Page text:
(3) This list is for lovers of well-constructed games, whatsoever their genre may be. Many “Best Android Games of the Year” or “Best Android Games Ever” lists will drill down on games by category, for instance offering you the “Top 10 Shooters” or “Top 10 Card Games” or whatever. I see why this is—such articles aim to appeal to genre fans who don’t plan on experimenting outside their preferred one or two gaming genres—but I find this approach limiting. If you’re only playing shooters like PUBG or Fortnite for the next two or three years, you’re not experiencing the full range of what gaming on an Android phone has to offer. So while this list does have categories just to make it easier to read, I don’t provide an equal number of games in each category because this isn’t a “Top 10 Android Games By Genre” list. Indeed, if I’m being candid, I would say that I think certain gaming genres are better suited to consoles, and “shooters” are probably one of those (I’ve played shooters on consoles since the mid-1990s). So while this doesn’t mean an Android shooter can’t be an amazing game, it does mean that if I create a series of lists that implicitly encourages lovers of shooting games to stick with just the genre they’re already inclined toward, I’m doing a disservice. That’s why I say that games made this list on the basis of their creativity in gameplay and narrative and controls and graphics and so on, not on the basis of their genre or ensuring that there are an equal number of games in each genre on the list below (as there definitely isn’t).

(4) Simplicity isn’t a nasty word if the aim of a gaming platform is quick distraction. Every game wants to be the only game you play—perhaps even the only thing you do—for a long period of time. The trick is to find games that require from you only what you’re prepared to give, and moreover what you know it would be healthy for you to give in the context in which you’re giving it. That’s harder than it seems, these days, as I think reviewing sites sometimes privilege graphics and buzz over almost everything else, leaving gamers with options that are intended to be immersive and playable with friends rather than well-conceived and psychologically fulfilling. It’s no coincidence that some of the most clever Android games—games that are addictive but also can be easily played in brief spurts, and lose little from being on a phone screen rather than a television screen—have very simple graphics. So don’t be surprised if some of the well-known graphics-forward games are a little bit disadvantaged here; I’ve found that the classic Android games are just as often simple rather than complex, and more likely concept-forward or gameplay-forward than graphics-forward. While Android gaming isn’t political per se, the decision of which component of a game a developer privileges is at least small-p “philosophical,” as it really says something about how the developer views Android gaming in general. In my experience, games that want to capture your attention with impressive graphics packages (which often come with long download times, loading screens, regular high-storage updates, and other typically unwelcome accoutrements) are intended to be immersive in a particular fashion that can seem inconsistent with what makes this platform different from (and in certain respects, the Nintendo Switch excepted, appreciably more compelling than) console gaming now is.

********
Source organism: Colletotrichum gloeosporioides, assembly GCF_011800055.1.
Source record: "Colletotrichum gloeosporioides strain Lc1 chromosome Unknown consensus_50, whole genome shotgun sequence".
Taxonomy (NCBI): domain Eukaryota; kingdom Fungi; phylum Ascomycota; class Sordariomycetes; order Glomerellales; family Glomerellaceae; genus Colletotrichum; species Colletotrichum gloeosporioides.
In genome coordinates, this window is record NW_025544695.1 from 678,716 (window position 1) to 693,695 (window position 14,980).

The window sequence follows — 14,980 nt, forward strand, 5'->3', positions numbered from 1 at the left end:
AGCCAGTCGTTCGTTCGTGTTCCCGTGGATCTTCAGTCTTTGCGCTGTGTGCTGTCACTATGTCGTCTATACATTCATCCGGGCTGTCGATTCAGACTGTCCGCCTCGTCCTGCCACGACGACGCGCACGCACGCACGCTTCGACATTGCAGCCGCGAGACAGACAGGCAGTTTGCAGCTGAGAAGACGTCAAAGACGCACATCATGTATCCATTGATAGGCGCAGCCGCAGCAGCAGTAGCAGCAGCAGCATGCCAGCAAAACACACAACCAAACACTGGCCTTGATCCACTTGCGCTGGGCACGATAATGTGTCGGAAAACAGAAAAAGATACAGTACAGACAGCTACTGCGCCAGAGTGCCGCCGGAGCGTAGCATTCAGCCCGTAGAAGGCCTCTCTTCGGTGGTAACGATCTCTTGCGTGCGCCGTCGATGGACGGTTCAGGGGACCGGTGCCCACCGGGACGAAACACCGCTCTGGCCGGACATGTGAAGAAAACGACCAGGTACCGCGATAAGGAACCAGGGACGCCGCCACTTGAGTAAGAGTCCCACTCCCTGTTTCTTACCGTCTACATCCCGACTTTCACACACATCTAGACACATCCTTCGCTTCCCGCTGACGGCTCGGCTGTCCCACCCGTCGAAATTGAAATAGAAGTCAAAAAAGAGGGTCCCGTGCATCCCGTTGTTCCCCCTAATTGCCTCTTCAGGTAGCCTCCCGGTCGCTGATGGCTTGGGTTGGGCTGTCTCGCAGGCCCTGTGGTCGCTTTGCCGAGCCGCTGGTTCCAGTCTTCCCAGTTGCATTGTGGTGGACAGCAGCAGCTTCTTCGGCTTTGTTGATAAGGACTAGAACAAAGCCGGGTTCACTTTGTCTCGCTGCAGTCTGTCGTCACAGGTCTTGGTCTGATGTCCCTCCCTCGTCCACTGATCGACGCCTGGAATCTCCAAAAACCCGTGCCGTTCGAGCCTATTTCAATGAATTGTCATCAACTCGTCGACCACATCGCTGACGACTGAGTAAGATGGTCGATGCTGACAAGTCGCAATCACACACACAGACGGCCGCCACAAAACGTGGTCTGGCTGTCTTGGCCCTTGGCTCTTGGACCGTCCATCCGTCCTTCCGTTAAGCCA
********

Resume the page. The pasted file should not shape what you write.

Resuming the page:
Some games try to pull back on their immersiveness through “idle gaming”, meaning that the game is being played for you even when you’re not playing it. This is a way of ensuring that you keep coming back to the game, as you’re able to artificially limit the length of each play session. I appreciate the thinking here, but candidly “idle gaming” is garbage gaming, in my opinion. If there were only ten Android games in the world, an idle gamer like AFK Arena (“AFK” stands for “away from keyboard”) would be fine. But as indicated above, there are tens of thousands of Android games just waiting to be played, so the idea that we would choose ones that don’t need to be regularly played to be fully experienced is just nonsensical. Idle gaming is the fast food of gaming: no real foodie would recommend it unless there were no other option left. Thankfully, with Android gaming there are always not just other options but many thousands of them.

(5) There are so many Android games that any list of top ones is actually meaningless. “Best of” lists are, as we all know, conceptually nonsense, as any sphere of activity so vast it requires primers of the sort we call “best of” lists is also likely so vast that no one editor or curator or author could possibly have been exposed to all the possible options out there. Just as the annual literary anthology Best American Short Stories is only—really—the best short stories in the view of a single editor looking at a discrete subset of the short stories published in America each year (namely, only the ones the editor has read), a list like the one below is necessarily limited by the Android games I’ve played. That happens to be quite a few, but needless to say it’s by no means even a notable fraction of the thousands or even tens of thousands of such games available—with tens more arriving daily. Just as you’ll find many Literary Studies doctorate-holders who haven’t read The Great Gatsby or Heart of Darkness or every Shakespeare play or To Kill a Mockingbird, if you think every Android game reviewer has played even ten percent of the “hits” in the category “Android games” you’re kidding yourself. No one has that sort of time or energy or money. So in my case, for instance, I haven’t played Among Us, Stardew Valley, Five Nights at Freddy’s, Call of Duty: Mobile, PUBG Mobile, or Candy Crush, to name a few stalwarts in Android gaming. My hope is that by noting some of my blindspots I’m doing better on the transparency front than those reviewers who pretend to have played everything (or those editors who pretend to have read everything). This said, know that I think that the games below are well worth playing, and that if you tried them all you wouldn’t have time to try any other for at least a year.